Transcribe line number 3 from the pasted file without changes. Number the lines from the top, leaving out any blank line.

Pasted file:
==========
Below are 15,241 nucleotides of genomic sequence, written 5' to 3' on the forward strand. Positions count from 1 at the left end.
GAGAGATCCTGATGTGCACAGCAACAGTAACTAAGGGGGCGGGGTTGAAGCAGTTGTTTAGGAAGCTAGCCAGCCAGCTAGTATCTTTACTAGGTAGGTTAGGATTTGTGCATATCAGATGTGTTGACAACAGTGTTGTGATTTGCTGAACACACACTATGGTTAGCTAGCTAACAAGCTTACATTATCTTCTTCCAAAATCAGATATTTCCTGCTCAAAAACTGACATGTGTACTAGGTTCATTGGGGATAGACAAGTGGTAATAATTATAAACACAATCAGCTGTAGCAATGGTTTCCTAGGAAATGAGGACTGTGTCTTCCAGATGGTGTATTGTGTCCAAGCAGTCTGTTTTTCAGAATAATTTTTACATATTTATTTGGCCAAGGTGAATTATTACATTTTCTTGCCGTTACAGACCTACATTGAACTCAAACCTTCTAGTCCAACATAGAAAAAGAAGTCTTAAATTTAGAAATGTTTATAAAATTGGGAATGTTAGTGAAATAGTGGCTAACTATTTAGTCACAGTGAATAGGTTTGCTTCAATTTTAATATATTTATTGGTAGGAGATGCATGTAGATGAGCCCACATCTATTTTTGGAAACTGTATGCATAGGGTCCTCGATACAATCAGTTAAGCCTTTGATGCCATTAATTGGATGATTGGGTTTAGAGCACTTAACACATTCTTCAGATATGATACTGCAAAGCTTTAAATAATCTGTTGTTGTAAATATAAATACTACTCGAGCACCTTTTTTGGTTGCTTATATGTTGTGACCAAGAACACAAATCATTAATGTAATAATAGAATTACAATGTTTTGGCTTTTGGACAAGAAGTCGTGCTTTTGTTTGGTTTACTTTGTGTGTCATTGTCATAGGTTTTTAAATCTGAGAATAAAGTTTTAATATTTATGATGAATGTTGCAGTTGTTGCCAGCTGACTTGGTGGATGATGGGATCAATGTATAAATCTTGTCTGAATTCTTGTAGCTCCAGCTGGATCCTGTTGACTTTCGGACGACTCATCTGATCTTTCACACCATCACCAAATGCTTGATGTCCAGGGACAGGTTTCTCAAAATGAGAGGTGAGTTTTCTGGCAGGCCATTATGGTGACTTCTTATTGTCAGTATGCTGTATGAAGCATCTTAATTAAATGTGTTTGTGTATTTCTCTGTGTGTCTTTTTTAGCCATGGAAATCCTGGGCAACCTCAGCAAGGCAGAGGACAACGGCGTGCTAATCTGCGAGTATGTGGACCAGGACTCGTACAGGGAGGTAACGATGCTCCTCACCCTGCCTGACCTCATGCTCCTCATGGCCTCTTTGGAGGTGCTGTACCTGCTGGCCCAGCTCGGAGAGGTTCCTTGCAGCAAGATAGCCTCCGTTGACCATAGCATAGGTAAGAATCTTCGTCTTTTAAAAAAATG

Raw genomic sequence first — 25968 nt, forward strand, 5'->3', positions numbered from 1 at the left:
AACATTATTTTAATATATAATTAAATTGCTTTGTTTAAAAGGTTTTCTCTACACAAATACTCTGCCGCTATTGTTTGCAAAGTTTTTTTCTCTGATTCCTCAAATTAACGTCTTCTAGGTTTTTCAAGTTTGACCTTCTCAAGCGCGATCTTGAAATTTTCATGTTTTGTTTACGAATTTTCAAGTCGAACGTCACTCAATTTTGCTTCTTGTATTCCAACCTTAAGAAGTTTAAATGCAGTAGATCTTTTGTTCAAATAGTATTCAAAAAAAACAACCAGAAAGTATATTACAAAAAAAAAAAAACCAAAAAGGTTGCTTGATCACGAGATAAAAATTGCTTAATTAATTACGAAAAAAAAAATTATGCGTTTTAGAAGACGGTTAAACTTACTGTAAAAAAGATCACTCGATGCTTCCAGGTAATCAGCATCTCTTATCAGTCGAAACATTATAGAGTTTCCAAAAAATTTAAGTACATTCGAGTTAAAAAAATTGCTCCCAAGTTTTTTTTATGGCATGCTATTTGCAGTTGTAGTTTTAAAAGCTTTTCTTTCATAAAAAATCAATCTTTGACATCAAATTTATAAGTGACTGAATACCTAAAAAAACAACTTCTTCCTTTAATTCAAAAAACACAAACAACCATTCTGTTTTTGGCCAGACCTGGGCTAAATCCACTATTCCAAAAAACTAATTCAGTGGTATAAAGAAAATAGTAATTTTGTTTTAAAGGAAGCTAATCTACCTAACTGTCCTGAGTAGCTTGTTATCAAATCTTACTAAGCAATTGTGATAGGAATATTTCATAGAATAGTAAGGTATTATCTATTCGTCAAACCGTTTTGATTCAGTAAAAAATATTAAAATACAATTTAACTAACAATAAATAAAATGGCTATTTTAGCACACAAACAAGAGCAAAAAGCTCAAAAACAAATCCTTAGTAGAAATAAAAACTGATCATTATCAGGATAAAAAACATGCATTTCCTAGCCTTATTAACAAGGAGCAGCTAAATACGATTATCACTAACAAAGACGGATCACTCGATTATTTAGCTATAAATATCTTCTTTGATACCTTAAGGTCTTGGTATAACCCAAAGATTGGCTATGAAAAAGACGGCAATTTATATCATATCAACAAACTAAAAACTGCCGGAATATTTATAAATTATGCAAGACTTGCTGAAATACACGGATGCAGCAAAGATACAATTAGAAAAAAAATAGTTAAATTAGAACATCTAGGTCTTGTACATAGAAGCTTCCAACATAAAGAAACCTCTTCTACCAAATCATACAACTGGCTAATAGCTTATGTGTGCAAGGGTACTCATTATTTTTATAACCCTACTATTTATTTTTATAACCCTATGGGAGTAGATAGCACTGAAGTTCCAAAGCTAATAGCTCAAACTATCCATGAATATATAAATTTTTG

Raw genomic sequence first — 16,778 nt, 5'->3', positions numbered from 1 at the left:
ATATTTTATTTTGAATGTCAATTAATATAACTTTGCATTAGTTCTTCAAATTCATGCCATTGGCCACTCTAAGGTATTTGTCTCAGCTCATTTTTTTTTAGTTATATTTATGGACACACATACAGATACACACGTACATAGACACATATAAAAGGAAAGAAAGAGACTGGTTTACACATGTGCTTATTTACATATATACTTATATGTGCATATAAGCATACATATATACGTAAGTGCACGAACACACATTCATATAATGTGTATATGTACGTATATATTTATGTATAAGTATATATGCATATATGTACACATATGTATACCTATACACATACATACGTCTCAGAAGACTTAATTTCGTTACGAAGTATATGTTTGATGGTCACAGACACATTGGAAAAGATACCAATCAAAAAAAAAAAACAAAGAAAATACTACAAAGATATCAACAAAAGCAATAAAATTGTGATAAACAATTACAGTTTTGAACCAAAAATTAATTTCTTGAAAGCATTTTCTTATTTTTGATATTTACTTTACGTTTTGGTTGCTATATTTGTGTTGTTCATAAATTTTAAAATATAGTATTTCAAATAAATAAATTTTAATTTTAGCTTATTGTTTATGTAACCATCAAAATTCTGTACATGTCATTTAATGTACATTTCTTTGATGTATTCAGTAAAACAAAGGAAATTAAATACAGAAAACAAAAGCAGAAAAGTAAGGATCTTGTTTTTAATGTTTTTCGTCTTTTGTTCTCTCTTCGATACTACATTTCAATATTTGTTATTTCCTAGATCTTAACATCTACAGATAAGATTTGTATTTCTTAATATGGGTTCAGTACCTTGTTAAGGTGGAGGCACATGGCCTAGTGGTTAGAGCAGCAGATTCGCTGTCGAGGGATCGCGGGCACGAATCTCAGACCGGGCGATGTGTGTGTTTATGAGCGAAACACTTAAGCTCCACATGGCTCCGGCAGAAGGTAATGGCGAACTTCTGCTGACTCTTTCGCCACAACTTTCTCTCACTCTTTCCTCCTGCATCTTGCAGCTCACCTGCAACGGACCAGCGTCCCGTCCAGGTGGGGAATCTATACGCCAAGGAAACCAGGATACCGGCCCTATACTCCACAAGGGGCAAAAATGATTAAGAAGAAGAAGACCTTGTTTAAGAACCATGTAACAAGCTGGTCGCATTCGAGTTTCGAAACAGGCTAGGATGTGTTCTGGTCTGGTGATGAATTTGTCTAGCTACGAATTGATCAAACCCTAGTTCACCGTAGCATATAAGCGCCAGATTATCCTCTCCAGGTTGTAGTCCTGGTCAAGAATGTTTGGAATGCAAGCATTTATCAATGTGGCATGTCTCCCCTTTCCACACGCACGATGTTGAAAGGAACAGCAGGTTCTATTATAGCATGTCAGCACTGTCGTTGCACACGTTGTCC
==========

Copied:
Raw genomic sequence first — 25968 nt, forward strand, 5'->3', positions numbered from 1 at the left: